And to show you, that there are (almost) no difference in the calculation methods:

Sine(38) / Sine(52) = 0,782; 38 and 52 are the angles to Pitch and Roll for Motor 2 on my frame.

0.768 / 0.989         = 0,776; This difference is so small, that there is no problem for the FC.

As said both methods work well, but the second one is more accurate when using arms with different length. I hope this “problem” with asymmetric frames, like mine or TBS Discovery, and the right settings is more clear now.

Naze32 custom motor mix for V-Type frame

I have the Naze32 board on my new SG Adventure Mini Quad. It is a custom V-Type frame like the TBS Discovery and the Dead Cat frame. The Quad flew great with the Naze32 as well with the HK Pilot32 with the standard QuadX configuration, but I wanted it to be done as it should be. I have done the measurements in CAD, but also printed it on A4 so you can check it too.

What we need for the Naze32 custom motor mix are the distance from every motor shaft to the Roll and Pitch axes.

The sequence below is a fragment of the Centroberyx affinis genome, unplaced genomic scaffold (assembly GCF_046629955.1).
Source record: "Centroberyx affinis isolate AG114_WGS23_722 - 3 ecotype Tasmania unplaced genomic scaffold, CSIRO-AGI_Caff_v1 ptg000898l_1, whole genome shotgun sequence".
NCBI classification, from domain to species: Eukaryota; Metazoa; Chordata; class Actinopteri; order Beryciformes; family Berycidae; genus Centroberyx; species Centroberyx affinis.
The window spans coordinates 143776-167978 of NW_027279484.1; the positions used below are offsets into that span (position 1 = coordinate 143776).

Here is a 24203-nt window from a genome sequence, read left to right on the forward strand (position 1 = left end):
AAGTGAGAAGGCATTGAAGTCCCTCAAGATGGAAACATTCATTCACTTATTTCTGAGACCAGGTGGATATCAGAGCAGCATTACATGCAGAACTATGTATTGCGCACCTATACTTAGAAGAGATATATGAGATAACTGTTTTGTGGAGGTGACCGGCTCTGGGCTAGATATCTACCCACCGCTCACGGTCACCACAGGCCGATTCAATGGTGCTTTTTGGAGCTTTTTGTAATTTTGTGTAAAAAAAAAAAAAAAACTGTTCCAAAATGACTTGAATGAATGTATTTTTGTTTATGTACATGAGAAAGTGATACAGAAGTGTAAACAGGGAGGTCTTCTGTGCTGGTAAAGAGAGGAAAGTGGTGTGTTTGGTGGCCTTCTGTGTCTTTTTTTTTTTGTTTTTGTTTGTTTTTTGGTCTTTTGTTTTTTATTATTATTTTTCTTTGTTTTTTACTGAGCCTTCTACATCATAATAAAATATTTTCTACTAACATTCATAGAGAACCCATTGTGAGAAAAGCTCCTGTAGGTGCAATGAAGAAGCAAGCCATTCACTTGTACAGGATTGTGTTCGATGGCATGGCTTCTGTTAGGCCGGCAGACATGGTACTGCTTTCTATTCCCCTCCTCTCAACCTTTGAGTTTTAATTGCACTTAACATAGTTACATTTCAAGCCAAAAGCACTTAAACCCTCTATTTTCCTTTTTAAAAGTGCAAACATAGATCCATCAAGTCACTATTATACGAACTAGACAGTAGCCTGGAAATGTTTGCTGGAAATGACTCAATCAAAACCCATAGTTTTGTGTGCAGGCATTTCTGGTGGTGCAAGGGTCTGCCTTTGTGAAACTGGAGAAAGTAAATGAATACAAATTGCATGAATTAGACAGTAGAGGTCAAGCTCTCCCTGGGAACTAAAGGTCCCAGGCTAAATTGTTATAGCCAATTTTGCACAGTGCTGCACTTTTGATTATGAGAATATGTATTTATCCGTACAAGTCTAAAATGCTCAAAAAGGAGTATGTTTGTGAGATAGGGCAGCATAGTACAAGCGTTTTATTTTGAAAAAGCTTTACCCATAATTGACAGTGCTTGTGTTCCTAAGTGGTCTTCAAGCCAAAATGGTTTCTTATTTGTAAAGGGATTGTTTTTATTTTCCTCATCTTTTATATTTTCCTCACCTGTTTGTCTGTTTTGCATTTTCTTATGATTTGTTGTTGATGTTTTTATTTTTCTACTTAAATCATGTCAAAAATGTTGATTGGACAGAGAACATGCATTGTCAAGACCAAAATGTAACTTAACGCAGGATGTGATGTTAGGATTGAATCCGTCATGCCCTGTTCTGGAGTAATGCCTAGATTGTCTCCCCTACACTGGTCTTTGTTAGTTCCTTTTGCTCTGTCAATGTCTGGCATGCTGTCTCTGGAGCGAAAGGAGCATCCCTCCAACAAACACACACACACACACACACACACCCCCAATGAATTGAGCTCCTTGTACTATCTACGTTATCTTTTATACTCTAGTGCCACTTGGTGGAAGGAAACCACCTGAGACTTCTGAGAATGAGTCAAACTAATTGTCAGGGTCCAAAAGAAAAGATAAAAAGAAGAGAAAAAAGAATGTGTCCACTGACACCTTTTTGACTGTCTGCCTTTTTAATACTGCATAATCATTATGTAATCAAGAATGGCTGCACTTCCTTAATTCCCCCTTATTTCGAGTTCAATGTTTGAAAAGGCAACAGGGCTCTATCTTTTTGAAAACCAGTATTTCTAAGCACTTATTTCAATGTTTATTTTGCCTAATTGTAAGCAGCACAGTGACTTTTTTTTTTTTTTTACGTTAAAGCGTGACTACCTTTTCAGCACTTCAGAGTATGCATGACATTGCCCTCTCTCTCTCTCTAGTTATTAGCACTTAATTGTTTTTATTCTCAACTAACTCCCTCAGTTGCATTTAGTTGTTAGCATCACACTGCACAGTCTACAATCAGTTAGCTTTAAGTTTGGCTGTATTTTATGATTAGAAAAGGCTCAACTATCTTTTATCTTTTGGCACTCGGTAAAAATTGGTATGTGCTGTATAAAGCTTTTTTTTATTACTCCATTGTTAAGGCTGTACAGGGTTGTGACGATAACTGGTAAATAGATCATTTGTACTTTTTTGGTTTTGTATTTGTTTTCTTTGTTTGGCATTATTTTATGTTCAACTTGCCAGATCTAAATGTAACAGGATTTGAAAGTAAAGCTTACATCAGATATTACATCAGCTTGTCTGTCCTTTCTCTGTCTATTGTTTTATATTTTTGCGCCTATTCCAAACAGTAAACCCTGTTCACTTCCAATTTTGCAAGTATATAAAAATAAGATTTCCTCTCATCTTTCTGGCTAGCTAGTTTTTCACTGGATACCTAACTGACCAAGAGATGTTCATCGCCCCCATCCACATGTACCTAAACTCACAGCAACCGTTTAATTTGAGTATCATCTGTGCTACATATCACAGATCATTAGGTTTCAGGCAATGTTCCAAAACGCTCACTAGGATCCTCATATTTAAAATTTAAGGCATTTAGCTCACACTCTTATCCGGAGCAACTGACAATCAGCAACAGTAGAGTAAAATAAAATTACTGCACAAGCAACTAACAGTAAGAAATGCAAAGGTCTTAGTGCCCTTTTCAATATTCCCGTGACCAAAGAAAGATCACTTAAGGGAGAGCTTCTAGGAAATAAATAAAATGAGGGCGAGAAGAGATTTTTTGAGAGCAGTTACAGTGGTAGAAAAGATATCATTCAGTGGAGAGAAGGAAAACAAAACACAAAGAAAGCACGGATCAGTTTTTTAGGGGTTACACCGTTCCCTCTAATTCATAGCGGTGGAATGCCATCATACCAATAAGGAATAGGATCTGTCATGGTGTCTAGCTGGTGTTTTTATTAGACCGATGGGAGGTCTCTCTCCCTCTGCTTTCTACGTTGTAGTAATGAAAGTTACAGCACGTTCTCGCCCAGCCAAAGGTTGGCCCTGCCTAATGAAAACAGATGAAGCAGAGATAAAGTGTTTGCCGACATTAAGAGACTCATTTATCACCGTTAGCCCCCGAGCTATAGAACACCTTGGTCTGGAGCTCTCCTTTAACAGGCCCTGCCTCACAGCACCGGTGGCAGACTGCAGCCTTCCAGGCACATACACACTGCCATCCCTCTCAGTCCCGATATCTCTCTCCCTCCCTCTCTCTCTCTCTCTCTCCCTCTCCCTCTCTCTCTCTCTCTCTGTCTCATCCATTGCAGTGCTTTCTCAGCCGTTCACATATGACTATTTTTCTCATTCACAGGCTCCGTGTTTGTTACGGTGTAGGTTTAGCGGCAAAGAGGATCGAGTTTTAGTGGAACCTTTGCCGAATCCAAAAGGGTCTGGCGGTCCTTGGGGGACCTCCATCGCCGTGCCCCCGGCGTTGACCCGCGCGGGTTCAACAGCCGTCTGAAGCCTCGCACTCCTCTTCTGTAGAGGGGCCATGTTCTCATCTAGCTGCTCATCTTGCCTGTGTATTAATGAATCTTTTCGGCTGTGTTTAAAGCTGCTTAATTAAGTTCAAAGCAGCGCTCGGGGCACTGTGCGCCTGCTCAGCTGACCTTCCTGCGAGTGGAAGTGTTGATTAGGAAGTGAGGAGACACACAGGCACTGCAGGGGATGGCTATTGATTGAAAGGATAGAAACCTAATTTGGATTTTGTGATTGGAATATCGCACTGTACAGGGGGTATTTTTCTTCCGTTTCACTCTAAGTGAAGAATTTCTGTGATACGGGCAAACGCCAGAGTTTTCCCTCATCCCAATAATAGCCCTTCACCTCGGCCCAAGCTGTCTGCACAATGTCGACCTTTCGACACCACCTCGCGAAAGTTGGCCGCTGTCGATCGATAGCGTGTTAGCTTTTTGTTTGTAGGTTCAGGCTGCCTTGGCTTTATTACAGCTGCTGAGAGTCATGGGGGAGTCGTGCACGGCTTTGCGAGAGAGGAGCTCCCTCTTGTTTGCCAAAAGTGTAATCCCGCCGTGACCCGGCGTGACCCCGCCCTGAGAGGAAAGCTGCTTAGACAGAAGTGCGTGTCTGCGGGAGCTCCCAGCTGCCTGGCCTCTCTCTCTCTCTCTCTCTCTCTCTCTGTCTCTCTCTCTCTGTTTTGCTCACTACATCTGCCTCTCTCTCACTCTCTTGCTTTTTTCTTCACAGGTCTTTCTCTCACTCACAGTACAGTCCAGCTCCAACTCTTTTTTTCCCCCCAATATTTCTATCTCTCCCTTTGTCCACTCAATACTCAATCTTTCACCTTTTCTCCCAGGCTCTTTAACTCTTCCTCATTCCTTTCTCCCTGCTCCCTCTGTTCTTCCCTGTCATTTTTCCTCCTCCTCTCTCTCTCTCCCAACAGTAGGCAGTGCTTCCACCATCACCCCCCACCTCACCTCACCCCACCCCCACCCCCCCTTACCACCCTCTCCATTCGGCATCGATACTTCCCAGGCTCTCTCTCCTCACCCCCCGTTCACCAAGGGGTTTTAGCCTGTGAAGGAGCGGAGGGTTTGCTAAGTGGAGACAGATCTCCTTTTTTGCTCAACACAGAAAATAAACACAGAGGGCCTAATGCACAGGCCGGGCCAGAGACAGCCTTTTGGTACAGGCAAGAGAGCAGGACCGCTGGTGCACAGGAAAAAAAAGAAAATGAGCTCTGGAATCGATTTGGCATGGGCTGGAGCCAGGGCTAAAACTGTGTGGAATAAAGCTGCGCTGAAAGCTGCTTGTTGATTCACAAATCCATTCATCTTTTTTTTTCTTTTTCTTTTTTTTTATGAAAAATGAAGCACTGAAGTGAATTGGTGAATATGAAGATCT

Connect the Naze32 to the Baseflight configurator and go to the CLI-tab. Type “cmix” in the command line to load the custom mix. We need to define the Throttle, Roll, Pitch and Yaw for every motor. This should be for Motor 1 (Rear Right):

cmix 1 1 –1 1.3 –1

What this mean: cmix 1 defines the motor number. Then we have the value for the Throttle, also 1. The next two values a for the Roll and Pitch and this is how get them: Take the dimension from motor shaft 1 to the Roll and Pitch axe and divide the values by the distance to the Roll axe (that way we make every other value a factor of that one):

Update 23.09.2014: You can also take the biggest distance value from any motor of the four motors and use it, as factor for the other ones (divide all others by it); then all other values will be smaller then “1”. This is not relevant for the Naze32 board, but for the KK2.0 or KK2.1.5 motor mix, where no values bigger than 1.27 are allowed.

I also wrote a more detailed how-to of the “problem” with different frame types.

Roll: 83 / 83 = 1 (it should be negative for the motor 1 and motor 2, because these are on the right of Roll)

Pitch: 108 / 83 = 1.3

The last one for the Yaw axe should be nominal equal of the Roll value. Yaw value of every motor could be 1.000. It is negative because the motor 1 spins clockwise.

Motor 2 (Front Right):

cmix 2 1 -1.28 -1 1.28

Distance to the Roll and Pitch axes are: 106,9mm and 83mm. Divide both values again by the value of the Roll distance of Motor 1, so by 83. (It is just a coincidence that my motor1 roll distance and motor 2 pitch distance are both 83mm).

Roll: 106,9 / 83 = 1.28

Pitch: 83 / 83 = 1